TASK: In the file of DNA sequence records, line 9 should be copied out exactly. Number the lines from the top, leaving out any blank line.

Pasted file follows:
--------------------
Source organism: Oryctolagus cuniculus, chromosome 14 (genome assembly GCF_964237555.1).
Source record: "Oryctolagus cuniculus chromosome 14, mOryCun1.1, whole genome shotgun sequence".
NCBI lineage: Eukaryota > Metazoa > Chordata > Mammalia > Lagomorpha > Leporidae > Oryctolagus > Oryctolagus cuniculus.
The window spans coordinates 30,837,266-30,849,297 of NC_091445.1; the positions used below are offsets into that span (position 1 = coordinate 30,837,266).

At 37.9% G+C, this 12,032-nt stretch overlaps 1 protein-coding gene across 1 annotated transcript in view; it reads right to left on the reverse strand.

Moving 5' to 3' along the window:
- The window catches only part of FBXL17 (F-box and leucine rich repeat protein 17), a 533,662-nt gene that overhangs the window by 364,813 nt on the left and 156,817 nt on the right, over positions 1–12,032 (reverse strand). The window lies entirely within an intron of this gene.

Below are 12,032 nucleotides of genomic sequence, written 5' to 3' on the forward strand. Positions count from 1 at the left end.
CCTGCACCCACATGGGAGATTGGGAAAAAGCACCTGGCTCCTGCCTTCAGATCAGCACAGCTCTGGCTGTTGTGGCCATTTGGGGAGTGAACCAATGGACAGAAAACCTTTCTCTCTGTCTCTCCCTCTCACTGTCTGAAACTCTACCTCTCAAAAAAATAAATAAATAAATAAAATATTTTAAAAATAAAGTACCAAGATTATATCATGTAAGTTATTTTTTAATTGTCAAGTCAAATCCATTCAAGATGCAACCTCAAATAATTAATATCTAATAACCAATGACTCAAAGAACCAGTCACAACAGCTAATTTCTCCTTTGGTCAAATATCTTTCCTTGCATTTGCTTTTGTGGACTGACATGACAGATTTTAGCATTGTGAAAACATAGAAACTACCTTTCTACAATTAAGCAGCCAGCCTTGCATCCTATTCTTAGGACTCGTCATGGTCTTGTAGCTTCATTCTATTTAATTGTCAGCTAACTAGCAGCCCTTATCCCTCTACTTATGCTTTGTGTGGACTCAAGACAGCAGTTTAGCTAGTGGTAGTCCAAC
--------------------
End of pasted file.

CCTGCACCCACATGGGAGATTGGGAAAAAGCACCTGGCTCCTGCCTTCAGATCAGCACAGCTCTGGCTGTTGTGGCCATTTGGGGAGTGAACCAATGGACAGAAAACCTTTCTCTCTGTCTCTCCCTCTCACTGTCTGAAACTCTACCTCTCAAAAAAATAAATAAATAAATAAAATATTTTAAAAATAAAGTACCAAGATTATATCATGTAAGTTATTTTTTAATTGTCAAGTCAAATCCATTCAAGATGCAACCTCAAATAATTAATATCTAATAACCAATGACTCAAAGAACCAGTCACAACAGCTAATTTCTCCTTTGGTCAAATATCTTTCCTTGCATTTGCTTTTGTGGACTGACATGACAGATTTTAGCATTGTGAAAACATAGAAACTACCTTTCTACAATTAAGCAGCCAGCCTTGCATCCTATTCTTAGGACTCGTCATGGTCTTGTAGCTTCATTCTATTTAATTGTCAGCTAACTAGCAGCCCTTATCCCTCTACTTATGCTTTGTGTGGACTCAAGACAGCAGTTTAGCTAGTGGTAGTCCAAC